Sevil Shhaideh, a 52-year-old member of the Tatar Muslim minority and a low-key former public administration minister, was proposed by her political mentor Liviu Dragnea, leader of the left-leaning PSD party, after consultations on Wednesday.
If the appointment is confirmed by President Klaus Iohannis and parliament she will also become Romania’s first female prime minister.
Although Mr Iohannis represents Romania at EU leaders’ meetings, Mrs Shhaideh, a former IT systems manager, may also meet fellow EU prime ministers, some of whom have warned of the risks of immigration and Islam in Europe.
Viktor Orban, the prime minister of neighbouring Hungary, has criticised the creation of so-called “parallel societies” of Muslims in Europe.
“The civilisation that stems from Christianity and the civilisation that stems from Islam are not compatible,” Mr Orban said in October. “They cannot mingle but can only exist side by side.”
“Islam has no place in Slovakia,” Robert Fico, the prime minister of Slovakia, said in May.
Mrs Shhaideh’s nomination follows prolonged political talks between Mr Iohannis on the one hand and Mr Dragnea and his likely coalition partners, ALDE, on the other.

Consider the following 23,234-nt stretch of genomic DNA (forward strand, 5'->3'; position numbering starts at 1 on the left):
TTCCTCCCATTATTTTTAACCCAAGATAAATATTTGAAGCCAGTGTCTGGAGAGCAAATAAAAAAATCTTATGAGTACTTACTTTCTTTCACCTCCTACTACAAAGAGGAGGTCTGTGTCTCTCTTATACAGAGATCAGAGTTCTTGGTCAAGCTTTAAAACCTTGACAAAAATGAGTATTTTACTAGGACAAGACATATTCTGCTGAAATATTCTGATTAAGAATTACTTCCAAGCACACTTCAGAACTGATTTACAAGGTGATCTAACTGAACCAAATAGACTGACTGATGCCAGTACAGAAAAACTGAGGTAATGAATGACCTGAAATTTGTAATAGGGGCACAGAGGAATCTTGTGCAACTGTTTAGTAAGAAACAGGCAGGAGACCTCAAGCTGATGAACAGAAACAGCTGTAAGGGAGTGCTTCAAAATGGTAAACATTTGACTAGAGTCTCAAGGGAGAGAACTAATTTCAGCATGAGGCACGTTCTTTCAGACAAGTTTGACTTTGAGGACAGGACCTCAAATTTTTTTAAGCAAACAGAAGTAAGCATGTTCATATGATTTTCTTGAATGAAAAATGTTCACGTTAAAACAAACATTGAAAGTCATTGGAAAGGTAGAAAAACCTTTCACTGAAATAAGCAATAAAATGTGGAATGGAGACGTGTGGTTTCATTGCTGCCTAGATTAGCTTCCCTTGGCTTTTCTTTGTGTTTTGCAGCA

Mr Dragnea’s PSD won 45 per cent of the vote in the December 11 elections but he is legally barred from becoming prime minister because of a conviction for electoral fraud in April. A 2001 law prohibits convicts from holding ministerial office and Mr Iohannis has made combating corruption the signature of his presidency.
Mr Dragnea told the Financial Times this month that he would have the final word on the government’s political programme, regardless of who occupies the prime minister’s office. The PSD programme is notable for billions of euros in promised tax cuts, investments and public salary increases expected to widen Romania’s fiscal deficit beyond 3 per cent of output.
“The political responsibility stays with me first of all,” he said on Wednesday, shortly after announcing the nomination.
Analysts said Mrs Shhaideh had a low profile among the general public but was known by her colleagues as a capable administrator with close ties to Mr Dragnea, who was an official witness at her wedding to Akram Shhaideh in 2001.
“She has been under the public and media radar and is clearly among Dragnea’s confidence people,” said Radu Magdin of Smartlink, a political consultancy.
“Her level of autonomy in the public eye will depend a lot both on her actions and the shadow Dragnea would like to project on governmental decision-making. The first 100 days will be critical in this sense.”
About 86 per cent of Romania’s population is Orthodox while 4.5 per cent is Roman Catholic. An estimated 0.3 per cent of Romanians are Muslim.
THE PASHTUN TIMES